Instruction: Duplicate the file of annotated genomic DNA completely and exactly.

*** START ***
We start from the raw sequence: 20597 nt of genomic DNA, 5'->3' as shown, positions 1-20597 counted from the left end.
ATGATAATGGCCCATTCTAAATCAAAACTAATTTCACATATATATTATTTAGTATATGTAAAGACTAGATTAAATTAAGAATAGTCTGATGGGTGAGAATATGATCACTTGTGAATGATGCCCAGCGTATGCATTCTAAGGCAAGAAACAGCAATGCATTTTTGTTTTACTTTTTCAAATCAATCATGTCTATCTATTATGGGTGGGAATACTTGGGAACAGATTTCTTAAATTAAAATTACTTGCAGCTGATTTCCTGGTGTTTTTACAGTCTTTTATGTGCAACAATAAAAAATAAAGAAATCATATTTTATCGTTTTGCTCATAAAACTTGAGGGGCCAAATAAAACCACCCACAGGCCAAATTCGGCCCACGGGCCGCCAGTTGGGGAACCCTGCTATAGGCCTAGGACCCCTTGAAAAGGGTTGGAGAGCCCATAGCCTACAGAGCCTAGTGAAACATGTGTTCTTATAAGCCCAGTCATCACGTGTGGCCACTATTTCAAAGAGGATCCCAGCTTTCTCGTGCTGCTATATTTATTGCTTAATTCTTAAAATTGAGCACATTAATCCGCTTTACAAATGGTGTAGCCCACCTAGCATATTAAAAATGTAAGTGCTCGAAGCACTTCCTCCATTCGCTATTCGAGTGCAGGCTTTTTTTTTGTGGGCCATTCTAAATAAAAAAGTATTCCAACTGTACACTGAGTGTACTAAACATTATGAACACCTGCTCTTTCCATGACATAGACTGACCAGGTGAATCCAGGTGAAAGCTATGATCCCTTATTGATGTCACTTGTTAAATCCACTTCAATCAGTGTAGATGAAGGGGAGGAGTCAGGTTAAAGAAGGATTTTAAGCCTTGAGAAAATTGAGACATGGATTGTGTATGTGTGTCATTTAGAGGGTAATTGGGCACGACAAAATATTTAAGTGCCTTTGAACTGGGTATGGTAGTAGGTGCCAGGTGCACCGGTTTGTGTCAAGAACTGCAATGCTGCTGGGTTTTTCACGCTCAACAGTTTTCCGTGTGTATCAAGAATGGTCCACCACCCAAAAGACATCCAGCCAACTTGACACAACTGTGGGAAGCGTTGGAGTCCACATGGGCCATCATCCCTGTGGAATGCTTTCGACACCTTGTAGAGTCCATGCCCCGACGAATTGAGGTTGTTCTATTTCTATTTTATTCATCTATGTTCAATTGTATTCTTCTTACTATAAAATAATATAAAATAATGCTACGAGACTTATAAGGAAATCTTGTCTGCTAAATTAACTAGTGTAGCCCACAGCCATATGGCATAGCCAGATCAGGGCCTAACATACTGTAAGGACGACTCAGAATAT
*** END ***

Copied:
We start from the raw sequence: 20597 nt of genomic DNA, 5'->3' as shown, positions 1-20597 counted from the left end.
ATGATAATGGCCCATTCTAAATCAAAACTAATTTCACATATATATTATTTAGTATATGTAAAGACTAGATTAAATTAAGAATAGTCTGATGGGTGAGAATATGATCACTTGTGAATGATGCCCAGCGTATGCATTCTAAGGCAAGAAACAGCAATGCATTTTTGTTTTACTTTTTCAAATCAATCATGTCTATCTATTATGGGTGGGAATACTTGGGAACAGATTTCTTAAATTAAAATTACTTGCAGCTGATTTCCTGGTGTTTTTACAGTCTTTTATGTGCAACAATAAAAAATAAAGAAATCATATTTTATCGTTTTGCTCATAAAACTTGAGGGGCCAAATAAAACCACCCACAGGCCAAATTCGGCCCACGGGCCGCCAGTTGGGGAACCCTGCTATAGGCCTAGGACCCCTTGAAAAGGGTTGGAGAGCCCATAGCCTACAGAGCCTAGTGAAACATGTGTTCTTATAAGCCCAGTCATCACGTGTGGCCACTATTTCAAAGAGGATCCCAGCTTTCTCGTGCTGCTATATTTATTGCTTAATTCTTAAAATTGAGCACATTAATCCGCTTTACAAATGGTGTAGCCCACCTAGCATATTAAAAATGTAAGTGCTCGAAGCACTTCCTCCATTCGCTATTCGAGTGCAGGCTTTTTTTTTGTGGGCCATTCTAAATAAAAAAGTATTCCAACTGTACACTGAGTGTACTAAACATTATGAACACCTGCTCTTTCCATGACATAGACTGACCAGGTGAATCCAGGTGAAAGCTATGATCCCTTATTGATGTCACTTGTTAAATCCACTTCAATCAGTGTAGATGAAGGGGAGGAGTCAGGTTAAAGAAGGATTTTAAGCCTTGAGAAAATTGAGACATGGATTGTGTATGTGTGTCATTTAGAGGGTAATTGGGCACGACAAAATATTTAAGTGCCTTTGAACTGGGTATGGTAGTAGGTGCCAGGTGCACCGGTTTGTGTCAAGAACTGCAATGCTGCTGGGTTTTTCACGCTCAACAGTTTTCCGTGTGTATCAAGAATGGTCCACCACCCAAAAGACATCCAGCCAACTTGACACAACTGTGGGAAGCGTTGGAGTCCACATGGGCCATCATCCCTGTGGAATGCTTTCGACACCTTGTAGAGTCCATGCCCCGACGAATTGAGGTTGTTCTATTTCTATTTTATTCATCTATGTTCAATTGTATTCTTCTTACTATAAAATAATATAAAATAATGCTACGAGACTTATAAGGAAATCTTGTCTGCTAAATTAACTAGTGTAGCCCACAGCCATATGGCATAGCCAGATCAGGGCCTAACATACTGTAAGGACGACTCAGAATAT